My View: Here’s how Amazon Web Services is propelling innovation in the Phoenix metro
Hear the name “Amazon” and you might just think of the trucks that bring what you want when you want it.
But invisible to some is the cloud computing arm of the company that is hard at work to help deliver a better today and tomorrow for all Arizonans.
Amazon Web Services (AWS) is the world’s most comprehensive and broadly adopted cloud platform, offering more than 200 fully featured services from data centers around the world. Millions of customers ranging from startups to the largest enterprises to leading government agencies are using AWS to trim costs, become more agile and innovate faster.
Close to home, AWS already is making a mark while becoming a key member of Arizona’s technology ecosystem.
AWS teamed with Arizona State University to launch the ASU Smart City Cloud Innovation Center (CIC) Powered by AWS, an initiative focused on creating smarter communities in the Phoenix metropolitan area using the AWS Cloud to solve pressing community and regional challenges.
The CIC is part of a long-term collaboration between AWS and the university to boost digital experiences for smart-city designers, grow technology alternatives while minimizing costs, stimulate economic and workforce development, and assist the sharing of public-sector solutions within the region.
Since it opened its doors in early 2019 at ASU’s SkySong in Scottsdale, CIC’s mission has been to drive innovation challenges that benefit the area by solving urgent community and regional challenges, using shareable and repeatable technology solutions from idea through prototype.
The center’s staff provides management, process and technical guidance to address issues by using Amazon’s proven “working backwards” process. Also known as the Amazon method, the product development process encourages teams to start at the end by drafting an internal-only press release announcing the final product.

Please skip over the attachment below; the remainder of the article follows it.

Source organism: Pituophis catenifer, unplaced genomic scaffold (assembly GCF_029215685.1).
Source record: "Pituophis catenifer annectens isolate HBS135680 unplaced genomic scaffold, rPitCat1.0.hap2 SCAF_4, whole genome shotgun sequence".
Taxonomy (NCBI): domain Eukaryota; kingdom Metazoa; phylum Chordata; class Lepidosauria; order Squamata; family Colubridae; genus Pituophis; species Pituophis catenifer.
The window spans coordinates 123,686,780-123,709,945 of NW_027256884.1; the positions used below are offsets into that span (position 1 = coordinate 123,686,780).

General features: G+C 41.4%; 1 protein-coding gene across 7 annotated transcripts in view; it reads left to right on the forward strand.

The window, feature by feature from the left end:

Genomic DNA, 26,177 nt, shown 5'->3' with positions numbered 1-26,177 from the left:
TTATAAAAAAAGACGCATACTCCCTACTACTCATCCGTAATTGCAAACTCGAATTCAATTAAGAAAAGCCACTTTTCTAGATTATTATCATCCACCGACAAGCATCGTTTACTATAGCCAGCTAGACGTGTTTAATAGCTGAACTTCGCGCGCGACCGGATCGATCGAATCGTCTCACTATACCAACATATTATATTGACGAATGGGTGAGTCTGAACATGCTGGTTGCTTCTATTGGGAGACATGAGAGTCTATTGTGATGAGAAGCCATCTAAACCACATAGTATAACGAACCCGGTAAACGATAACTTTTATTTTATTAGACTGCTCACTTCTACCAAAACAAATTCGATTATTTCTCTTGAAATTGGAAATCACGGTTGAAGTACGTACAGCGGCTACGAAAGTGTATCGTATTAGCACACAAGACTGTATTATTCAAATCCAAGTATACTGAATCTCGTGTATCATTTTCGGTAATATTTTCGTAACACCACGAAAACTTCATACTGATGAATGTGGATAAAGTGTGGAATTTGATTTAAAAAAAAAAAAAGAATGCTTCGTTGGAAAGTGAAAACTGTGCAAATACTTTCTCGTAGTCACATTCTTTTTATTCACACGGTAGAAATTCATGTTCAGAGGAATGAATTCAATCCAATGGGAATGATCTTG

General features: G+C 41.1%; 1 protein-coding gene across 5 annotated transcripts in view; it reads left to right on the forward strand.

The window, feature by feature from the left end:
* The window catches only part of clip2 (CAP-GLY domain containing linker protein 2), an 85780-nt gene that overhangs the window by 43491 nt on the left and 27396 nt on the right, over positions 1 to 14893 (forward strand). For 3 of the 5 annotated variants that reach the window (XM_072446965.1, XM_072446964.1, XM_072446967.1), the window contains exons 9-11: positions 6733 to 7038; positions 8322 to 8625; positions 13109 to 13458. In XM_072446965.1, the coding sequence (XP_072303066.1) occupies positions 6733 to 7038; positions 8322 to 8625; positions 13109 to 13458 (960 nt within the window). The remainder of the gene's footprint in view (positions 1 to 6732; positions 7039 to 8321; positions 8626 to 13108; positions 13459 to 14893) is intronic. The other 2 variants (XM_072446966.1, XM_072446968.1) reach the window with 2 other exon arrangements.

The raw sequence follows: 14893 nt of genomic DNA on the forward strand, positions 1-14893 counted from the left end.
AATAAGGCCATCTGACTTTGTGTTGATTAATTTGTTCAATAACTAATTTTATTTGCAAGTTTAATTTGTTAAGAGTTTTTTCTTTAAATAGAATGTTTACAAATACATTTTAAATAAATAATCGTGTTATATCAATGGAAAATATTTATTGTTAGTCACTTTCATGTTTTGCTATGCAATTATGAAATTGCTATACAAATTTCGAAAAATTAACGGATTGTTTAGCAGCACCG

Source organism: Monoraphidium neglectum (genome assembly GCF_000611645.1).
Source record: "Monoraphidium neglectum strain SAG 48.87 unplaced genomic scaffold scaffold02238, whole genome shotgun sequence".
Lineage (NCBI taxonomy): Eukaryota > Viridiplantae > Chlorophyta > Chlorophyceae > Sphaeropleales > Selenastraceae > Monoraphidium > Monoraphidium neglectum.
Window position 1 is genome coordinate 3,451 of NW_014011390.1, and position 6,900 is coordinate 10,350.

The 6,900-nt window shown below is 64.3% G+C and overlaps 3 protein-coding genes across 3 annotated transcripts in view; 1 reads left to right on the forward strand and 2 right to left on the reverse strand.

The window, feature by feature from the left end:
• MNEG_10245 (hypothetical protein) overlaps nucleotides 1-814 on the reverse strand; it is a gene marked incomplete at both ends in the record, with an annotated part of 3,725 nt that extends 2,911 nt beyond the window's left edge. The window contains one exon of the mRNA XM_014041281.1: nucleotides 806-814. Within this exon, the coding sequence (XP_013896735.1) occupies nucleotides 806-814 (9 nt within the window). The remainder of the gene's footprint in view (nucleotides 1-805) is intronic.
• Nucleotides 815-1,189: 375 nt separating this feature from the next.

AWS also underpins the Statewide Cyber Readiness Grant Program launched in fall 2022 by the Arizona Department of Homeland Security. A task force selected two software providers hosted on AWS, Tanium and CrowdStrike, to help cities, counties and schools improve their cybersecurity capabilities.
The AWS Marketplace was used to obtain and deploy the security software. The Marketplace facilitates contracting with multiple sellers, helps make the most of software licensing costs and maintains visibility across all accounts, making it easier and more efficient to track and manage software spending.
The grant program was created to improve the cybersecurity efforts of Arizona’s most vulnerable cities, counties, and K-12 school districts. It is backed with $10 million in general fund appropriations.
The program supports local entities by accessing technical assistance and software licenses across five functional areas: advanced endpoint protection, converged endpoint management, multi-factor authentication, security awareness training and web application firewall.
This effort is not an isolated case with an Arizona agency. AWS also has collaborated with the Arizona Commerce Authority to increase access to cloud computing education in schools across the state.
Arizona schools now have the opportunity to implement AWS Academy and AWS Educate programs, integrating cloud computing education into our classrooms. The programs prepare students by providing hands-on experience in the AWS Cloud to gain the skills and knowledge needed for entry-level cloud roles
If you think AWS efforts only directly touch those in the tech world, think again. It also is involved in tackling a challenge affecting residents in Arizona and beyond: climate change.
The Amazon Sustainability Data Initiative (ASDI) program is helping sustainability experts advance climate change solutions through the use of data. ASDI collaborates with scientific organizations like the U.S. National Oceanic and Atmospheric Administration to host important climate data on the AWS Cloud, which has the infrastructure to host very large datasets. Amazon and AWS then make the data available for anyone to access at no cost.
Many important datasets like satellite images and weather forecasts are stored across the globe in large files and complex systems that most people cannot access without specialized computers. That can slow progress toward climate solutions and exclude experts without the resources.
Launched in 2018, ASDI now hosts more than 130 datasets, including solar forecasts, ocean temperatures and climate projections. ASDI also offers cloud grants to help researchers cover the costs of analyzing the data.
Amazon Web Services certainly brings solutions to our doorsteps and to every corner of Arizona.
Steven Zylstra is president and CEO of the Arizona Technology Council.
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